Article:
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Path to Clean Power Could Lead to Commercial Energy Savings

A new study finds commercial owners and occupants nationwide could realize billions of dollars in annual savings on their electric bills by implementing the Clean Power Plan. (Kentucky Utilities)
A new study finds commercial owners and occupants nationwide could realize billions of dollars in annual savings on their electric bills by implementing the Clean Power Plan. (Kentucky Utilities)
August 9, 2016

FRANKFORT, Ky. - A new study finds that if states implement the Clean Power Plan, energy savings would be greatest in retail and office buildings and total more than $11 billion a year nationwide in the commercial sector by 2030. The Obama administration's plan is to cut carbon emissions from existing power plants by 32 percent by 2030.

The author of the Georgia Tech report, Georgia Tech School of Public Policy professor Marilyn Brown, said one big way big buildings could save money is by using air-source heat pumps.

"This is a new generation," she said. "These are super-efficient. They're on the market, their return on investment is great. Right now they're so new we're not seeing a lot of them, but if by 2030 they were to take hold, as I think they're going to, they would make a very big difference."

Brown said the air-source method heats, cools, dehumidifies and manages ventilation, making it much more efficient than a traditional rooftop system. The report estimates if the path to clean power is followed, commercial buildings nationwide would eventually save seven-percent a year on their electric bills and reduce their natural gas bills by ten percent. But, many political leaders in Kentucky maintain the plan would increase electricity rates and devastate the state's economy.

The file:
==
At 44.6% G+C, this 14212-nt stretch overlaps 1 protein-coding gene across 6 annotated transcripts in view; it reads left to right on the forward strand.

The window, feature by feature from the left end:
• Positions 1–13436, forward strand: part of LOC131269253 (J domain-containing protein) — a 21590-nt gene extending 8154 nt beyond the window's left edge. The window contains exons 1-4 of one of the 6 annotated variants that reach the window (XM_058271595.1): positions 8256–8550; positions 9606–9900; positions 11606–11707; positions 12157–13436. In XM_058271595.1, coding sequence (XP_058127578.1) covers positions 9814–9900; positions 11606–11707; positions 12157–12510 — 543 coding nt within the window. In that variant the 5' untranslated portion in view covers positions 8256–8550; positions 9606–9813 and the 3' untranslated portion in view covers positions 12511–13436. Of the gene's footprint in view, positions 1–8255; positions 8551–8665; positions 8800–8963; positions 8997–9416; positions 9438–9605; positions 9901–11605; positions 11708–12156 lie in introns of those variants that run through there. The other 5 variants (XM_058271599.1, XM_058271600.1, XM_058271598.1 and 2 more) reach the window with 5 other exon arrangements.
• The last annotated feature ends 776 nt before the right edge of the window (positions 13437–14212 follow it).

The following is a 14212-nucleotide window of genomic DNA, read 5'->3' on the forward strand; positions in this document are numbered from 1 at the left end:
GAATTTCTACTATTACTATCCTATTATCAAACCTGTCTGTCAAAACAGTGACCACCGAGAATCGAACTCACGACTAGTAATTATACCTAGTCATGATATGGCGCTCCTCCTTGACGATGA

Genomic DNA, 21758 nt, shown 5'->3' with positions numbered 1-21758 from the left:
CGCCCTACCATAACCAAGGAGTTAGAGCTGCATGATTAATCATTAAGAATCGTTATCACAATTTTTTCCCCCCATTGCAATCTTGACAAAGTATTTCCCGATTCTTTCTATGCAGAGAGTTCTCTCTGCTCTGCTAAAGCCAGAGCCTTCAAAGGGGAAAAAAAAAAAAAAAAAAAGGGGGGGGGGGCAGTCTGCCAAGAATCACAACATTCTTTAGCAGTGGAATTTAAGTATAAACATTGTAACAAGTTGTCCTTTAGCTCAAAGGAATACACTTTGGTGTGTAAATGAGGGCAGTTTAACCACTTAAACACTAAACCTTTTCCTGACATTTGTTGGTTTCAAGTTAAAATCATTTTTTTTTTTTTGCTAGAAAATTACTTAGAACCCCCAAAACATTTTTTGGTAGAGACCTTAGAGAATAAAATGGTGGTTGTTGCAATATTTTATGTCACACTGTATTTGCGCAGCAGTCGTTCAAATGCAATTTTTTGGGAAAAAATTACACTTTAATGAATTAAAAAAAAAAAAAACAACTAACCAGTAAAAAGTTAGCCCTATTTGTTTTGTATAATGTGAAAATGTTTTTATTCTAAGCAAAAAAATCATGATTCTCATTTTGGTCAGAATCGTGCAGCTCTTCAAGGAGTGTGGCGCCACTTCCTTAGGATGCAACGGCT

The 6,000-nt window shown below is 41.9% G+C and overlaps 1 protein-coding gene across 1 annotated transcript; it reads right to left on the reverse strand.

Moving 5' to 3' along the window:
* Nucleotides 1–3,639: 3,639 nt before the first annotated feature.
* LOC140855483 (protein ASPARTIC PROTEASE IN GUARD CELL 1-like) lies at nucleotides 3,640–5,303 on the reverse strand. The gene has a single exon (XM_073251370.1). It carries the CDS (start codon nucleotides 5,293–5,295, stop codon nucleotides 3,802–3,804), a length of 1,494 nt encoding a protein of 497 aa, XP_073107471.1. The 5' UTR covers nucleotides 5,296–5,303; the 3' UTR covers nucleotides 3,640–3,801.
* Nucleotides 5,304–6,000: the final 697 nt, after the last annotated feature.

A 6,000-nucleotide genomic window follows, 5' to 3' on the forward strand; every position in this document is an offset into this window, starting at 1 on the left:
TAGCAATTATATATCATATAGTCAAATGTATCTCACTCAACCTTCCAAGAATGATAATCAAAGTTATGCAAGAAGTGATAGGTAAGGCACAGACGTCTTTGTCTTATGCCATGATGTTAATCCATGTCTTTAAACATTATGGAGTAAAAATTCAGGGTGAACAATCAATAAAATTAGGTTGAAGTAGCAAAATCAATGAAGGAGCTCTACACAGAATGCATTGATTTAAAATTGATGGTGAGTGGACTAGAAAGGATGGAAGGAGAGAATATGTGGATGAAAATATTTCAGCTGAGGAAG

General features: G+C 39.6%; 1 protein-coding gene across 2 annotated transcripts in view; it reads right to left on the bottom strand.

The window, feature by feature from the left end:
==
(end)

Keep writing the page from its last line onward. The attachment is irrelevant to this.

The Georgia Tech study predicts with business as usual the electric bills of commercial building owners and occupants in the U-S would rise by more than 21 percent over the next 15 years.

Elizabeth Beardsley, senior policy analyst with the U.S. Green Building Council said the biggest challenge for the commercial sector is finding capital to make improvements to their buildings' energy efficiency.

"We know that they pay for themselves over the time, and sometimes actually a pretty rapid payback," she said. "It still takes that initial effort to make a project happen."

Beardsley points to creative financing options that would help homeowners and businesses defray upfront costs. The Clean Power Plan includes programs like that, including one which helps low-income residents.

Brown said it's also important to track energy costs in commercial buildings, a technology known as benchmarking.

"And that means that if a tenant wants to consider what the real cost of occupying a space in that building might be, it has some good sense of how efficient the office complex is," Brown added. "It's a way of making the market work more efficiently."

The full study can be read online here.

Greg Stotelmyer , Public News Service - KY